B. 
A capital improvement is a substantial monetary investment in real property. It shall provide additional services, benefits or amenities to tenants not previously existing which change the housing accommodations throughout the premises. All capital improvements shall last a minimum of five years and provide an actual benefit to the tenants and the overall maintenance of the premises. A capital improvement surcharge is a privilege, and not a right of the landlord, granted by the City of East Orange to promote property upkeep, which may be withheld by the Board within its discretion where the same does not meet the criteria set forth in these provisions.
C. 
A capital improvement is not normal upkeep, maintenance, repair, replacement, rehabilitation, painting, roofing or mailboxes.
D. 
The following shall be considered capital improvements: change of heating apparatus throughout the entire premises from oil heat to gas heat or vice versa or the installation of furnaces, air conditioners or central heating and cooling systems; new appliances in all dwelling units, including stoves, dishwashers and refrigerators; new thermo-insulated, energy-efficient storm windows throughout common areas and dwelling units; new bathrooms in all dwelling units, including new tile, tubs, sinks and toilets; new kitchens throughout all dwelling units, including tile floors, cabinets, pantries and storage bins; new carpeting throughout common areas and all dwelling units; new doors and security locks throughout common areas and all dwelling units, including burglar alarms. The foregoing capital improvements are not exclusive, and the Board may, at its discretion, review other types of improvements for relief pursuant to these provisions.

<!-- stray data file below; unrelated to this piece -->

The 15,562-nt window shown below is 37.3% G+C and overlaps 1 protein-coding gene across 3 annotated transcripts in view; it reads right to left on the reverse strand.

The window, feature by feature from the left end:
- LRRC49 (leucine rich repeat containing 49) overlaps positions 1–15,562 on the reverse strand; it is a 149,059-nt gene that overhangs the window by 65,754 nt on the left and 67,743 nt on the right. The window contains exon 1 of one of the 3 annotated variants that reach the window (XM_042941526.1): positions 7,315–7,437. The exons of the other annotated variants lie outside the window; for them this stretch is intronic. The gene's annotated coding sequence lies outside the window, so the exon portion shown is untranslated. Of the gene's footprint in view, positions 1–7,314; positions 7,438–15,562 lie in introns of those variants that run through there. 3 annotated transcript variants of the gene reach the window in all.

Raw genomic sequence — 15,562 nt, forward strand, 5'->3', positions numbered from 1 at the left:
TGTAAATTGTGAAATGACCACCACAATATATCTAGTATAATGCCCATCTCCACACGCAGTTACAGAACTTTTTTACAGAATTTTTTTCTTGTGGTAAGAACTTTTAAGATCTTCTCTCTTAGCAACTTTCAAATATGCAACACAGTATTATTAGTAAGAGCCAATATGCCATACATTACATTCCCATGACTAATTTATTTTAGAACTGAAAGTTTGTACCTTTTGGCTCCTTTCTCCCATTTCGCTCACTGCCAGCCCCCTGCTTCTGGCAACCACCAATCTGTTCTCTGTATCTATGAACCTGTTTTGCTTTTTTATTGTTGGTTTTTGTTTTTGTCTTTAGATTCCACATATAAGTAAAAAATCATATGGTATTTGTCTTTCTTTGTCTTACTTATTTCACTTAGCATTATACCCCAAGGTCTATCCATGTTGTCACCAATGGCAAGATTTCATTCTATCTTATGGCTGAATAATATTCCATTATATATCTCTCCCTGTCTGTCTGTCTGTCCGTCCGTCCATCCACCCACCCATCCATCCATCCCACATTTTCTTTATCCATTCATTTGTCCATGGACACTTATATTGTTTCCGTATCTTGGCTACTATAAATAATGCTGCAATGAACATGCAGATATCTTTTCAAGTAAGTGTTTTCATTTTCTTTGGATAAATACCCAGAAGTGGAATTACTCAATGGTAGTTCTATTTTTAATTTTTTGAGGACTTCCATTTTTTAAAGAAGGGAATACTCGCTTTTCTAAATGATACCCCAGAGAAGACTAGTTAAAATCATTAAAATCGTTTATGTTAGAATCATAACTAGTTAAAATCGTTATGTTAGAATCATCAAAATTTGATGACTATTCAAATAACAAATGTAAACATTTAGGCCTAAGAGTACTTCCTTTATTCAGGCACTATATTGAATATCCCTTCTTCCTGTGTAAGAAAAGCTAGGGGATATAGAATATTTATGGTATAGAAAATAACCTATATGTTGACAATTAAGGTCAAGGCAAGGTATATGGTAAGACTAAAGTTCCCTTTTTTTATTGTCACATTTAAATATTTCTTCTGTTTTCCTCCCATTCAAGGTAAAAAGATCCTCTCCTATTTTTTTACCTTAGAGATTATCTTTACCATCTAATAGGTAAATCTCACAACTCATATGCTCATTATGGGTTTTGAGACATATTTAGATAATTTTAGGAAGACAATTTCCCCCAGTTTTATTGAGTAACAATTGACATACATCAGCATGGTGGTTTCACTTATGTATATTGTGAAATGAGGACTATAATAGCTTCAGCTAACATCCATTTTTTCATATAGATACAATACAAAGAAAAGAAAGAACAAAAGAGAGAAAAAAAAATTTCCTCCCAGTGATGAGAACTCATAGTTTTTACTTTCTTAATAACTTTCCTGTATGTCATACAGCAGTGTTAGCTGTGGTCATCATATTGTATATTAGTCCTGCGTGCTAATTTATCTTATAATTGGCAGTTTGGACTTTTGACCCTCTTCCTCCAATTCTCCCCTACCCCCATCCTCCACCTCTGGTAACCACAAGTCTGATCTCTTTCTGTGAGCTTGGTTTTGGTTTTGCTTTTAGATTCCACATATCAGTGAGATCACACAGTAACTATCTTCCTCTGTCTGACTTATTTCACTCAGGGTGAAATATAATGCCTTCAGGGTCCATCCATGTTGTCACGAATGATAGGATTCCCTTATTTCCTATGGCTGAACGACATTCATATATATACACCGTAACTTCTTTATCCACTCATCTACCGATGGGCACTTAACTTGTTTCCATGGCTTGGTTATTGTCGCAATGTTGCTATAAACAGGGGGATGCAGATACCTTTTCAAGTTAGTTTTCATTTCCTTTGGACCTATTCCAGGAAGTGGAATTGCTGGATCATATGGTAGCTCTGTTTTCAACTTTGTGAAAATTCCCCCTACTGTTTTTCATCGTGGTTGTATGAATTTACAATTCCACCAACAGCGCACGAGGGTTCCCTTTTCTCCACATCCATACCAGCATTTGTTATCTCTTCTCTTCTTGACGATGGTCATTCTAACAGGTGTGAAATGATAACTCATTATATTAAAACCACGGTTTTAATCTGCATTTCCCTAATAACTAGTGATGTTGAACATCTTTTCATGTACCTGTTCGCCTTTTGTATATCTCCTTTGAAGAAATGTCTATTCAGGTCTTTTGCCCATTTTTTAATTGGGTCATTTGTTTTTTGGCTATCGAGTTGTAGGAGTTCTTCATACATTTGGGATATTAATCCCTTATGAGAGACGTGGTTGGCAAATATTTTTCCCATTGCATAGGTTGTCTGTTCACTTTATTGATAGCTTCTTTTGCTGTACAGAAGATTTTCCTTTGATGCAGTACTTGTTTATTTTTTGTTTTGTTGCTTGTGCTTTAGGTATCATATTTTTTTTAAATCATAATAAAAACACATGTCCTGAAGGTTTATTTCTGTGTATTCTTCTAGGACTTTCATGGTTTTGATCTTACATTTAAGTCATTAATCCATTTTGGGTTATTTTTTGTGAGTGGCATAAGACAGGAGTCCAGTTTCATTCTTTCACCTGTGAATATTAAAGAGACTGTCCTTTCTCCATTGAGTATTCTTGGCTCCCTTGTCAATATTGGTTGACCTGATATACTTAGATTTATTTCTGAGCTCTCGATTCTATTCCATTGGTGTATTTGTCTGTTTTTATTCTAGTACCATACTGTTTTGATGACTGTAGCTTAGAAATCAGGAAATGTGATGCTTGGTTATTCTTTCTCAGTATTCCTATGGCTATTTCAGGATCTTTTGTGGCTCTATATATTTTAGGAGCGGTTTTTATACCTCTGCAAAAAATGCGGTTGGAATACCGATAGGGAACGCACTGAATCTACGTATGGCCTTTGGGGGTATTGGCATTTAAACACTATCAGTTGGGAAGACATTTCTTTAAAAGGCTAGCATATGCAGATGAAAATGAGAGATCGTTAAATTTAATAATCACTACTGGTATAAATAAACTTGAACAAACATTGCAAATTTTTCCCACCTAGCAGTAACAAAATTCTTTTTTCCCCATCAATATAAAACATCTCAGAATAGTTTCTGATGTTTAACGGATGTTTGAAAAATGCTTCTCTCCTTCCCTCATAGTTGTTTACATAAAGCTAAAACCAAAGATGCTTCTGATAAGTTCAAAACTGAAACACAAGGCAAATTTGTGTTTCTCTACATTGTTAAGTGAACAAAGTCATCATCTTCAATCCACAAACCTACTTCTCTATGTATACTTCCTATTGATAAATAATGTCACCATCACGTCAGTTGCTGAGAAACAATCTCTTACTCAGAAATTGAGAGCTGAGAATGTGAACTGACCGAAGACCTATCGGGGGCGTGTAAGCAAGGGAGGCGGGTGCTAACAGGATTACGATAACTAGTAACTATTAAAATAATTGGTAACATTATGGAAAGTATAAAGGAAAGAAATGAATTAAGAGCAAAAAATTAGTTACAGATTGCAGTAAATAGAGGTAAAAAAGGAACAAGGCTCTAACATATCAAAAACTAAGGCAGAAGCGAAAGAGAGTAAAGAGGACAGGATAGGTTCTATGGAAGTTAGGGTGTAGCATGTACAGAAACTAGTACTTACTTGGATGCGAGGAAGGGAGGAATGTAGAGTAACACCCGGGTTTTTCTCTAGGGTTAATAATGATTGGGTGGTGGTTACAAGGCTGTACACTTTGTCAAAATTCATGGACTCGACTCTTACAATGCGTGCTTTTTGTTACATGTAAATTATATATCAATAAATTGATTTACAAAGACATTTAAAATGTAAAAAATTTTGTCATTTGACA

E. 
The actual cost of a capital improvement expenditure excluding interest and carrying costs may be recovered by a landlord over five consecutive years in 60 equal monthly installments apportioned fairly among the tenants. The Board may increase or decrease the foregoing period within its discretion to effectuate the objectives of these provisions.
F. 
To qualify for a capital improvement, the landlord shall obtain a capital improvement application from the Rent Regulation Officer. The following information shall be filed with the application: